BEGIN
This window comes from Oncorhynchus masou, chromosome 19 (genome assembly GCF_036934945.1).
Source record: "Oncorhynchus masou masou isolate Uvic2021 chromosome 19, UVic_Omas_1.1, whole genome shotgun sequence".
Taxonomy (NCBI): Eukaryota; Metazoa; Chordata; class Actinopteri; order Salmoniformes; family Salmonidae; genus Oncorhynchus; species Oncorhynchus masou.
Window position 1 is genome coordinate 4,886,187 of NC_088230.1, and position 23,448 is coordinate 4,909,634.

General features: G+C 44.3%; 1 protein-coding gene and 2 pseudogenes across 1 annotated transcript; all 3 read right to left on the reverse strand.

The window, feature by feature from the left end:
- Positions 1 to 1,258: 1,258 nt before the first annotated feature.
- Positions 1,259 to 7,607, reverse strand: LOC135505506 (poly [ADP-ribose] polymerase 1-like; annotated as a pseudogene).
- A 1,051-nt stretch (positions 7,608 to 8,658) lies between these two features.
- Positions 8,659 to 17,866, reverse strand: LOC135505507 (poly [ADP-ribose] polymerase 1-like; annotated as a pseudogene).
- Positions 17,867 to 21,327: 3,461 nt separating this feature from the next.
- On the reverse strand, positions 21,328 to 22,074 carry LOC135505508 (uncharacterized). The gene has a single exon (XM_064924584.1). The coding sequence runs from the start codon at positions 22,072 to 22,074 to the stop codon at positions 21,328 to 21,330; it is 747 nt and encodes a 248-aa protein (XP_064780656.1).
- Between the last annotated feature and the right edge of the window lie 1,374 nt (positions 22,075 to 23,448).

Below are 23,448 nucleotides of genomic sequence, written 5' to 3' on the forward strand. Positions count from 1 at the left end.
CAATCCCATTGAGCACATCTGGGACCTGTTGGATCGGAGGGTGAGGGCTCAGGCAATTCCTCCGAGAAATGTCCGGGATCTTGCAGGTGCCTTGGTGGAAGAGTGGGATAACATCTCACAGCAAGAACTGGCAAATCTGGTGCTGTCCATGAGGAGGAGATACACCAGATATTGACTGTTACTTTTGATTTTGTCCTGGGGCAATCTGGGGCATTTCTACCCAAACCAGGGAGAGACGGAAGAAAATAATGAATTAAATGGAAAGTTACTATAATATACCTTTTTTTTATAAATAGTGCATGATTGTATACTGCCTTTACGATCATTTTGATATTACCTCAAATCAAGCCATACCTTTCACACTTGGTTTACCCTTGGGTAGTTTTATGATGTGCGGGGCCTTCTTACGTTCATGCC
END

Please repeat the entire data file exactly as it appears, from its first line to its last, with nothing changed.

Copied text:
This window comes from Oncorhynchus masou, chromosome 19 (genome assembly GCF_036934945.1).
Source record: "Oncorhynchus masou masou isolate Uvic2021 chromosome 19, UVic_Omas_1.1, whole genome shotgun sequence".
Taxonomy (NCBI): Eukaryota; Metazoa; Chordata; class Actinopteri; order Salmoniformes; family Salmonidae; genus Oncorhynchus; species Oncorhynchus masou.
Window position 1 is genome coordinate 4,886,187 of NC_088230.1, and position 23,448 is coordinate 4,909,634.

General features: G+C 44.3%; 1 protein-coding gene and 2 pseudogenes across 1 annotated transcript; all 3 read right to left on the reverse strand.

The window, feature by feature from the left end:
- Positions 1 to 1,258: 1,258 nt before the first annotated feature.
- Positions 1,259 to 7,607, reverse strand: LOC135505506 (poly [ADP-ribose] polymerase 1-like; annotated as a pseudogene).
- A 1,051-nt stretch (positions 7,608 to 8,658) lies between these two features.
- Positions 8,659 to 17,866, reverse strand: LOC135505507 (poly [ADP-ribose] polymerase 1-like; annotated as a pseudogene).
- Positions 17,867 to 21,327: 3,461 nt separating this feature from the next.
- On the reverse strand, positions 21,328 to 22,074 carry LOC135505508 (uncharacterized). The gene has a single exon (XM_064924584.1). The coding sequence runs from the start codon at positions 22,072 to 22,074 to the stop codon at positions 21,328 to 21,330; it is 747 nt and encodes a 248-aa protein (XP_064780656.1).
- Between the last annotated feature and the right edge of the window lie 1,374 nt (positions 22,075 to 23,448).

Below are 23,448 nucleotides of genomic sequence, written 5' to 3' on the forward strand. Positions count from 1 at the left end.
CAATCCCATTGAGCACATCTGGGACCTGTTGGATCGGAGGGTGAGGGCTCAGGCAATTCCTCCGAGAAATGTCCGGGATCTTGCAGGTGCCTTGGTGGAAGAGTGGGATAACATCTCACAGCAAGAACTGGCAAATCTGGTGCTGTCCATGAGGAGGAGATACACCAGATATTGACTGTTACTTTTGATTTTGTCCTGGGGCAATCTGGGGCATTTCTACCCAAACCAGGGAGAGACGGAAGAAAATAATGAATTAAATGGAAAGTTACTATAATATACCTTTTTTTTATAAATAGTGCATGATTGTATACTGCCTTTACGATCATTTTGATATTACCTCAAATCAAGCCATACCTTTCACACTTGGTTTACCCTTGGGTAGTTTTATGATGTGCGGGGCCTTCTTACGTTCATGCC